Synthetic human embryos are created in the lab without egg or sperm: Scientists announce historic breakthrough that raises hopes for new treatments for miscarriages and rare genetic disorders – but development poses huge ethical dilemmas
- Cambridge University and California Institute of Technology formed a joint project
- The embryos are created without eggs or sperm, but are not covered by UK law
Human embryos created without eggs or sperm have been made in a scientific breakthrough that will undoubtedly raise serious ethical and legal questions.
Produced in a joint project between Cambridge University and the California Institute of Technology, they resemble embryos in the earliest stages of human development.
They do not have the beginnings of a brain or beating heart, but do contain cells that would later form the placenta and yolk sac.
Scientists believe their finding could provide much insight and support research into rare genetic conditions and the biological causes of miscarriage.
But the synthetic embryos are not covered by laws in the UK or in most countries around the world, which means they raise serious ethical and legal issues regarding the use of human embryos in a laboratory.
Human embryos created without eggs or sperm have been created in a scientific breakthrough that will undoubtedly raise serious ethical and legal questions (file image)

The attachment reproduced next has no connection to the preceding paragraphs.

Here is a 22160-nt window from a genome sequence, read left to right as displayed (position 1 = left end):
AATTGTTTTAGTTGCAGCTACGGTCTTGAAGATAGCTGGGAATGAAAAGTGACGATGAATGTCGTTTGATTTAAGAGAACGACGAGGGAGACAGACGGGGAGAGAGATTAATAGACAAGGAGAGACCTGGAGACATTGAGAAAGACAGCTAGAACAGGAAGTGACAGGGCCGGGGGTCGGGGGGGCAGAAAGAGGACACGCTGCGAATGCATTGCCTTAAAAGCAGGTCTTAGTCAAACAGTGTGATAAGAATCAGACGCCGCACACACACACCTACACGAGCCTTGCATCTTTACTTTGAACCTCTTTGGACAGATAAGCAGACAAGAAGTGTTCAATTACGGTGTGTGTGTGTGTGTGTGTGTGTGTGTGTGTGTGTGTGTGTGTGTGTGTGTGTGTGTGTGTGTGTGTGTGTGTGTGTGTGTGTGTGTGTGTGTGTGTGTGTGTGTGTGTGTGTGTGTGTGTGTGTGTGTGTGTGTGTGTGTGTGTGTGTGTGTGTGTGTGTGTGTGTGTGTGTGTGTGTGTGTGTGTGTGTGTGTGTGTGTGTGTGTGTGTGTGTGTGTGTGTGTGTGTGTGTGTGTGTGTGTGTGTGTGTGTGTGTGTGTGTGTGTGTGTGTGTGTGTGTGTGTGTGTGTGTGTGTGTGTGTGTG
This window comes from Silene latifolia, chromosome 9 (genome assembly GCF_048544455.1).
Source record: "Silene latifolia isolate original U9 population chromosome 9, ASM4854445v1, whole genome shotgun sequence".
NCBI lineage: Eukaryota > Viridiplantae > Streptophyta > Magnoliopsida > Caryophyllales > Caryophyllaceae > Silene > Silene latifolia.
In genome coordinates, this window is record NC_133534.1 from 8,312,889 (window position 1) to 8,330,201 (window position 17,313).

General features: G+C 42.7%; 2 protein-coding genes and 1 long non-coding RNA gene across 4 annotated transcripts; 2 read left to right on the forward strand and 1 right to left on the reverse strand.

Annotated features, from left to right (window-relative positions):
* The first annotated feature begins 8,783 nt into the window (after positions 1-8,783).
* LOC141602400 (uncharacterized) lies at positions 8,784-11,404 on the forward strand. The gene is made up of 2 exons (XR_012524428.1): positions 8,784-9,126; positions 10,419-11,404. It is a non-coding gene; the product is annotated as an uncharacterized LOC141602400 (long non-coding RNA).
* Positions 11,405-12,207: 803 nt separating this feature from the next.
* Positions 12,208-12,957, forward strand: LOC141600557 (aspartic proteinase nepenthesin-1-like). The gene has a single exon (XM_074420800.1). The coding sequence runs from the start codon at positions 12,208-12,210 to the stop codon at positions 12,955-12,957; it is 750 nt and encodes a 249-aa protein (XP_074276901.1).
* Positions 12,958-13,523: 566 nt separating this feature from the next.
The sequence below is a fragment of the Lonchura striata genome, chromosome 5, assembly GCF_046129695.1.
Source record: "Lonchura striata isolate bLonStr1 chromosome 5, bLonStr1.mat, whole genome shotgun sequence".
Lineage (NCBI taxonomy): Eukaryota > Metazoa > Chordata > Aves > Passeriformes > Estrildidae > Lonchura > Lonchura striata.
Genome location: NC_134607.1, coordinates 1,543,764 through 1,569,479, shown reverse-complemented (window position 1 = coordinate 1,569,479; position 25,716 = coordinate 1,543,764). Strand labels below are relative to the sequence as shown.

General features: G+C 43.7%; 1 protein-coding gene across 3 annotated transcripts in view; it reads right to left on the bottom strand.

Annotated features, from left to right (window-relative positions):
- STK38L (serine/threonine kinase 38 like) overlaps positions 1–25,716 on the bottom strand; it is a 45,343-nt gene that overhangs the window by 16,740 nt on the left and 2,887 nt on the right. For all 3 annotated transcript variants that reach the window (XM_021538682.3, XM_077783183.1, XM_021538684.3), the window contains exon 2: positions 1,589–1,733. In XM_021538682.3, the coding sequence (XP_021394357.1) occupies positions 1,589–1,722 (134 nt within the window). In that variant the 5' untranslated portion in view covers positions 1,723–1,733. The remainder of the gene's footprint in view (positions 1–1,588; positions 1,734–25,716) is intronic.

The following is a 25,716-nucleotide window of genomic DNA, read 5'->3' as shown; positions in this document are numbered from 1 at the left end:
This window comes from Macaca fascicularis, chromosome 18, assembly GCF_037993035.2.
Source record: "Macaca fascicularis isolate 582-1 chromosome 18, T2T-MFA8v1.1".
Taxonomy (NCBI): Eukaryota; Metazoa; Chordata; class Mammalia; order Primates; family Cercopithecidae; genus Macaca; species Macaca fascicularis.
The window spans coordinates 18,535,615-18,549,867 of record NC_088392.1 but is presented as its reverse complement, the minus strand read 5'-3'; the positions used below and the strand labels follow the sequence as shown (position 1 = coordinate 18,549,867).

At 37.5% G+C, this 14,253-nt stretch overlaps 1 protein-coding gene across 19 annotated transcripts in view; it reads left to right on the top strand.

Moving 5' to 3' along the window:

The embryos do not have the beginnings of a brain or beating heart, but do contain cells that would later form the placenta and yolk sac (file image)
Until this breakthrough, scientists had to adhere to the 14-day rule, which meant they were limited to allowing embryos to develop in a lab for up to two weeks.
After this point, researchers would have to wait until further into development to pick up their study, relying on pregnancy scans and embryos donated for research.
The desire to understand this period of an embryo’s development – which begins on day 14 and ends around day 28 – was the main motivation behind the work to create synthetic human embryos.
Professor Magdalena Zernicka-Goetz, a fellow at the University of Cambridge, described the work yesterday at the annual meeting of the International Society for Stem Cell Research in Boston: ‘We can create human embryo-like models through the reprogramming of (embryonic stem) cells. ‘
Speaking to The Guardian ahead of the conversation, she said: “It’s beautiful and made entirely from embryonic stem cells.”
While it is not yet clear whether the synthetic embryos can continue to develop beyond their early stages, it would be illegal to implant them in a patient’s womb and there is no prospect of them being used for medical purposes any time soon.
Until this breakthrough, scientists had to adhere to the 14-day rule, which meant they were limited to allowing embryos to develop in a lab for a maximum of two weeks (file image)
Robin Lovell-Badge, head of stem cell biology and developmental genetics at the Francis Crick Institute in London, told The Guardian: ‘The idea is that if you really model normal human embryonic development using stem cells, you can get an awful lot of information. about how we start development, what can go wrong, without having to use early embryos for research.’
He discussed the ethical issues surrounding the findings, adding: ‘If these models are meant to be much like normal embryos, then in a sense they should be treated the same.
“Currently in law they are not. People are concerned about this.’